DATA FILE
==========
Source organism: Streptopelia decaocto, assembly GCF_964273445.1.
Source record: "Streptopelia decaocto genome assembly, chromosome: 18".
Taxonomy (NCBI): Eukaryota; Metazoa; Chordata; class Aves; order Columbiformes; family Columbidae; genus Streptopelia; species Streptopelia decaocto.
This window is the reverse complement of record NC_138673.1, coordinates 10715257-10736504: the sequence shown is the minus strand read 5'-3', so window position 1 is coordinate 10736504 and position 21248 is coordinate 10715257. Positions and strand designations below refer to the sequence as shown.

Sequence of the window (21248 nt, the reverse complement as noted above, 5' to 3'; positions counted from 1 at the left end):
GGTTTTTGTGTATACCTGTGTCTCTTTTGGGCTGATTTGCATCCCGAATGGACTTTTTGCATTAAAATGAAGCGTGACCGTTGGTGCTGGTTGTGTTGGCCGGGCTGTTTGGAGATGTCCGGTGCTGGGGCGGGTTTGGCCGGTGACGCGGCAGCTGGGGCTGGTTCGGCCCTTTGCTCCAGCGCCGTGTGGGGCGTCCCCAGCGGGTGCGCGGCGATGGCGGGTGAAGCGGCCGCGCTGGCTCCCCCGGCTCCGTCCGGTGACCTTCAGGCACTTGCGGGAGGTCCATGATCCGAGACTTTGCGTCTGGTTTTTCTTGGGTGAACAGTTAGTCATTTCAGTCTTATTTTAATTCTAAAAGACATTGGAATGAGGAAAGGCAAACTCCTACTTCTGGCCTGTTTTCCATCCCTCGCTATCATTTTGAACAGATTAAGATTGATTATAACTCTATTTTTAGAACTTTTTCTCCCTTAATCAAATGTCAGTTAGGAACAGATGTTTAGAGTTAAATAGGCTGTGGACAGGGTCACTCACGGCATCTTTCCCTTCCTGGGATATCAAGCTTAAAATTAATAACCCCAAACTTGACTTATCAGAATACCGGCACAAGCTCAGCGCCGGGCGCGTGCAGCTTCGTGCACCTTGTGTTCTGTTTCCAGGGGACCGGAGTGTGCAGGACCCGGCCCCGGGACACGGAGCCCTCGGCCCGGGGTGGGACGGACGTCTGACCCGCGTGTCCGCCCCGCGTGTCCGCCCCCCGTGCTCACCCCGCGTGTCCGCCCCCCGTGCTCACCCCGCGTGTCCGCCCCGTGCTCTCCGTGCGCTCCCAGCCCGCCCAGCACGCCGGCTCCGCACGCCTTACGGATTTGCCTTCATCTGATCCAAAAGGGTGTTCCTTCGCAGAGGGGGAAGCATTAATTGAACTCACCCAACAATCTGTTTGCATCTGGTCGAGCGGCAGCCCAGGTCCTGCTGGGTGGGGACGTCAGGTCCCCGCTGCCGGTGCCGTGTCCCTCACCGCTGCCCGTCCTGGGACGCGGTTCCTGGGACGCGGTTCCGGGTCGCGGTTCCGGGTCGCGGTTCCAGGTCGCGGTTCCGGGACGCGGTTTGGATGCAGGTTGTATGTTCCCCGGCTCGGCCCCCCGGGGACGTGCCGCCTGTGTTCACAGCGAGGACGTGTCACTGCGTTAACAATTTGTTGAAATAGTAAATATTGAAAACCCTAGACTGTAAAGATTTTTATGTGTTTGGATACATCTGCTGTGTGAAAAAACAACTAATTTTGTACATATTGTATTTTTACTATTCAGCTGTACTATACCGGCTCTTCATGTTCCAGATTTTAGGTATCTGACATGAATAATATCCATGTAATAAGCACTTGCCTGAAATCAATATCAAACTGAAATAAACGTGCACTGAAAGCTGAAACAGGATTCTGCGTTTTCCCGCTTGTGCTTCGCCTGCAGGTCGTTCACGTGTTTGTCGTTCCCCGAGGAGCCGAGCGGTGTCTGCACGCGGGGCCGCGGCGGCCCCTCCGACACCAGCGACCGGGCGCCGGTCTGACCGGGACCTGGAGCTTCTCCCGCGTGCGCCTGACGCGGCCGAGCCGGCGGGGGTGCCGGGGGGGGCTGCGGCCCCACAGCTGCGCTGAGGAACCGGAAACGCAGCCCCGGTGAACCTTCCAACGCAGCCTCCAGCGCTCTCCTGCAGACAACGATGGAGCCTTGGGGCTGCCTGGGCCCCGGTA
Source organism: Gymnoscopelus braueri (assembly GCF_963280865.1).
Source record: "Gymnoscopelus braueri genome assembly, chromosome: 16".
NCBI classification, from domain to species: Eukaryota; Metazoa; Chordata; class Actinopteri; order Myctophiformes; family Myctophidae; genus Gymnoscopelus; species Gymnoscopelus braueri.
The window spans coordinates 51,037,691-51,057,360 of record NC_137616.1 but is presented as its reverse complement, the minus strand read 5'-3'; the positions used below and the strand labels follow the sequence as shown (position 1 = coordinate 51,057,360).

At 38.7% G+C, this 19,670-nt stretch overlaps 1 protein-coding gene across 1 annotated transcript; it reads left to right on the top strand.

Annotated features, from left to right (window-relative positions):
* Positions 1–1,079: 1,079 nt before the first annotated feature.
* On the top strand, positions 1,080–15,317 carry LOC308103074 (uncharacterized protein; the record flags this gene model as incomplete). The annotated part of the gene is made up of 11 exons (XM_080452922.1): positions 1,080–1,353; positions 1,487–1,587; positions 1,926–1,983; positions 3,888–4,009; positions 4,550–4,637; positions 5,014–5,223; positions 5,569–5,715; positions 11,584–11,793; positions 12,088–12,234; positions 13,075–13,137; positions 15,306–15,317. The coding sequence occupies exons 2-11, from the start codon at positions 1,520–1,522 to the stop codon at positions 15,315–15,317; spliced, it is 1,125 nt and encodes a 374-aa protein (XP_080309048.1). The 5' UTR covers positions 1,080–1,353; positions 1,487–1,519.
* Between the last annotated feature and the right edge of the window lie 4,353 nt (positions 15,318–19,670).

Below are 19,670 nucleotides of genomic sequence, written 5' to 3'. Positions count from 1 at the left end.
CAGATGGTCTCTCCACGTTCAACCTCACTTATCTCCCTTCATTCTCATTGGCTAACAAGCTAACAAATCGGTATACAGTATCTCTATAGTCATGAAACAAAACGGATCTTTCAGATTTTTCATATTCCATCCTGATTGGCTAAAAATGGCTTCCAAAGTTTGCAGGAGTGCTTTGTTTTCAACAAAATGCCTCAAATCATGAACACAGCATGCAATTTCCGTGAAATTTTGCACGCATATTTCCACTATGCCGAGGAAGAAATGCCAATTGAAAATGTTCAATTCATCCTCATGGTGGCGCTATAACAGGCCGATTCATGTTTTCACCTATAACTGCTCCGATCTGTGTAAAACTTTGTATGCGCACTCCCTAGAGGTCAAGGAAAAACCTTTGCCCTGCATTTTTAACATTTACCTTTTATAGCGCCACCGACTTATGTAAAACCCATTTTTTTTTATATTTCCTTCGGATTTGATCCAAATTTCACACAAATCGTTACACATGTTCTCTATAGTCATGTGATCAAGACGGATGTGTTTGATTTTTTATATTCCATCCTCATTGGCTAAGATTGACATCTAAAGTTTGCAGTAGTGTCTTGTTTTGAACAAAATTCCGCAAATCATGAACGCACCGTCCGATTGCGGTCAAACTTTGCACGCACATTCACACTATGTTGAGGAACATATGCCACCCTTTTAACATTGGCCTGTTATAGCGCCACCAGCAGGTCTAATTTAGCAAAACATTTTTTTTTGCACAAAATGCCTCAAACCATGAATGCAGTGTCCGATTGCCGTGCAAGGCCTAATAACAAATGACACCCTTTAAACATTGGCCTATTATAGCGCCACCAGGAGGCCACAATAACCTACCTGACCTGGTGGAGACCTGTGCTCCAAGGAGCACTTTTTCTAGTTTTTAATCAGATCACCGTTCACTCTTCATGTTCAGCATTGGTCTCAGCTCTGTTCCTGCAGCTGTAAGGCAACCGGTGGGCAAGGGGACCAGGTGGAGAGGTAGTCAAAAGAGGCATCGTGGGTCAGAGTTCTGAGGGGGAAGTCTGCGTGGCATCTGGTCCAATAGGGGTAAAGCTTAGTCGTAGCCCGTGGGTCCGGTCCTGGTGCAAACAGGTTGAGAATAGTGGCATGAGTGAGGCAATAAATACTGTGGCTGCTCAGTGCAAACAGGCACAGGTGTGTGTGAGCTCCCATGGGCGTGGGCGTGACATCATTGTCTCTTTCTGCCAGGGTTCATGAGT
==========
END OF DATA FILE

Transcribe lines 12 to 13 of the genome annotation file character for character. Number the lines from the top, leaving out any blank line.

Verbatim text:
Annotated features, from left to right (window-relative positions):
* Positions 1–1,079: 1,079 nt before the first annotated feature.